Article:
[UPDATE 10/10 10 a.m.] The forecast crest of the Cedar River at Cedar Rapids has been lowered again, now to moderate flood stage. The river is expected to crest at 15.8 feet Saturday, October 13.

NOAA

[UPDATE 10/10 6 a.m.] The forecast crest of the Cedar River in Cedar Rapids has been lowered to 16.9 feet. The river is expected to hit that level Saturday (10/13) evening, before beginning to recede.

NOAA

[UPDATE 10/8 9 p.m.] The forecast crest for the Cedar River at Cedar Rapids has been lowered more than a foot, to 18.5 feet Sunday, October 14.

NOAA

[ORIGINAL STORY] Here we go again. The Cedar River in Cedar Rapids is within its banks at this hour, but that is going to be changing drastically over the next few days.

As of 11:00  this morning, the Cedar was just over 11 feet in Cedar Rapids. It's expected to climb above the 12-foot flood stage early Tuesday (10/9) afternoon and the current forecast crest is 19.7 feet early Sunday (10/14) afternoon. If the river reaches that level, it would be the 5th-highest crest in Cedar Rapids history. It would be very close to the top three.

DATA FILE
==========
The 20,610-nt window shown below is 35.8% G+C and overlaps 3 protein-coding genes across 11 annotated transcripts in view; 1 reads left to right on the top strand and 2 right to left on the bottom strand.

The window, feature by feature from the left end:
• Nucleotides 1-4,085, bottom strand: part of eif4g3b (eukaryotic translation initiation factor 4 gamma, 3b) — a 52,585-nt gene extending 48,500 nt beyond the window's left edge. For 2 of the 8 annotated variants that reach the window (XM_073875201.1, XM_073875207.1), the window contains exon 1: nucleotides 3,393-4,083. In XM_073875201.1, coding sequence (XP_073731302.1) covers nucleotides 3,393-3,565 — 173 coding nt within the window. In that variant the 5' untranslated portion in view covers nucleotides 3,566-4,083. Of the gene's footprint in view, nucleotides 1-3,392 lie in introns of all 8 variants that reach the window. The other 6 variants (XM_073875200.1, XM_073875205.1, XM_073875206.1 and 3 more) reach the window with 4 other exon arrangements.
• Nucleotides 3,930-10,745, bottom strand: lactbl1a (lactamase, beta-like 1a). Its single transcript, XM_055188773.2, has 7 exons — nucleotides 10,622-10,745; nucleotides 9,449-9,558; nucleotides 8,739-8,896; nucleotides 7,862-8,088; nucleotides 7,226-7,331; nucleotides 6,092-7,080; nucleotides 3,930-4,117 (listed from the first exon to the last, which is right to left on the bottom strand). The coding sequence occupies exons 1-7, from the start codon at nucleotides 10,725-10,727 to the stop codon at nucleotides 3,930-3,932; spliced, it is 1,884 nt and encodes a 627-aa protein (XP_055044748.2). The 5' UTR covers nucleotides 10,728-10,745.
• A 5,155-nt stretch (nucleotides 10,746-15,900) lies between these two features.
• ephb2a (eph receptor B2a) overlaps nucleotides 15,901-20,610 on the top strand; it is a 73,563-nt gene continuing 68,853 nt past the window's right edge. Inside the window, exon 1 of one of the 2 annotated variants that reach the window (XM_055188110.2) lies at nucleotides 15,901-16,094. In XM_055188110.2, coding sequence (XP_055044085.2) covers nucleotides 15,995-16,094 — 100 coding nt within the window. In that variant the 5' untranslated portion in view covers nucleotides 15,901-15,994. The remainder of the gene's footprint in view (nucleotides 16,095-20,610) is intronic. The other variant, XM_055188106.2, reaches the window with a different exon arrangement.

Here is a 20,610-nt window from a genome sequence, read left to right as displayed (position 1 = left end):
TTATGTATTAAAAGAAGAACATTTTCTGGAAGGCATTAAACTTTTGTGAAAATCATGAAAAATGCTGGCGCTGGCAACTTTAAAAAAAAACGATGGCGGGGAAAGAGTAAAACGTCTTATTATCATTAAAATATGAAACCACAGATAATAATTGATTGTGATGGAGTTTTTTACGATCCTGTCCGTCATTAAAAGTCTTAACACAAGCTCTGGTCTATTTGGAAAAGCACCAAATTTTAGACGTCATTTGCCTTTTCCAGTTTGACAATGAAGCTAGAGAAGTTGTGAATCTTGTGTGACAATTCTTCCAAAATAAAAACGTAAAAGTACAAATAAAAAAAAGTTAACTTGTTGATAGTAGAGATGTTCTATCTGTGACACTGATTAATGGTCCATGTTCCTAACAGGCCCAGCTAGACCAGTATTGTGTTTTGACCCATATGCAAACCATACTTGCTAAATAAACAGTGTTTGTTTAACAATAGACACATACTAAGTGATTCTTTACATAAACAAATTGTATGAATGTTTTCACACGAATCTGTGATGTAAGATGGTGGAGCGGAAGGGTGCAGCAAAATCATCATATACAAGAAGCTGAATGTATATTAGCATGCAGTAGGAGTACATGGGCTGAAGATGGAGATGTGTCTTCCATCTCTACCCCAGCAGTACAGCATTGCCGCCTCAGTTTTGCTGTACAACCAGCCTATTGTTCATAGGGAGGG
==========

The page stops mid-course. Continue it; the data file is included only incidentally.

The five highest recorded levels on the Cedar River in Cedar Rapids are:

  1. June 13, 2008: 31.12'
  2. September 27, 2016: 21.97'
  3. June 1, 1851: 20'
  4. March 18, 1929: 20'
  5. Crest forecast for October 14, 2018: 19.7'
  6. March 31, 1961: 19.66'

Something for all of us to remember with these crest forecasts: According to NOAA, they

... take into account past precipitation and the precipitation amounts expected approximately 48 hours into the future from the forecast issuance.

Please don't consider that a reason to relax on this situation, especially with the possibility of heavy rain through early Tuesday afternoon. The Flash Flood Watch from the National Weather Service encompasses the entire Cedar River basin and continues through 1 p.m. Tuesday, October 9. Localized rainfall amounts of one to three inches are possible.

We'll keep you up-to-date with the very latest on this situation and let's all beg Mother Nature for some dry weather.

NOAA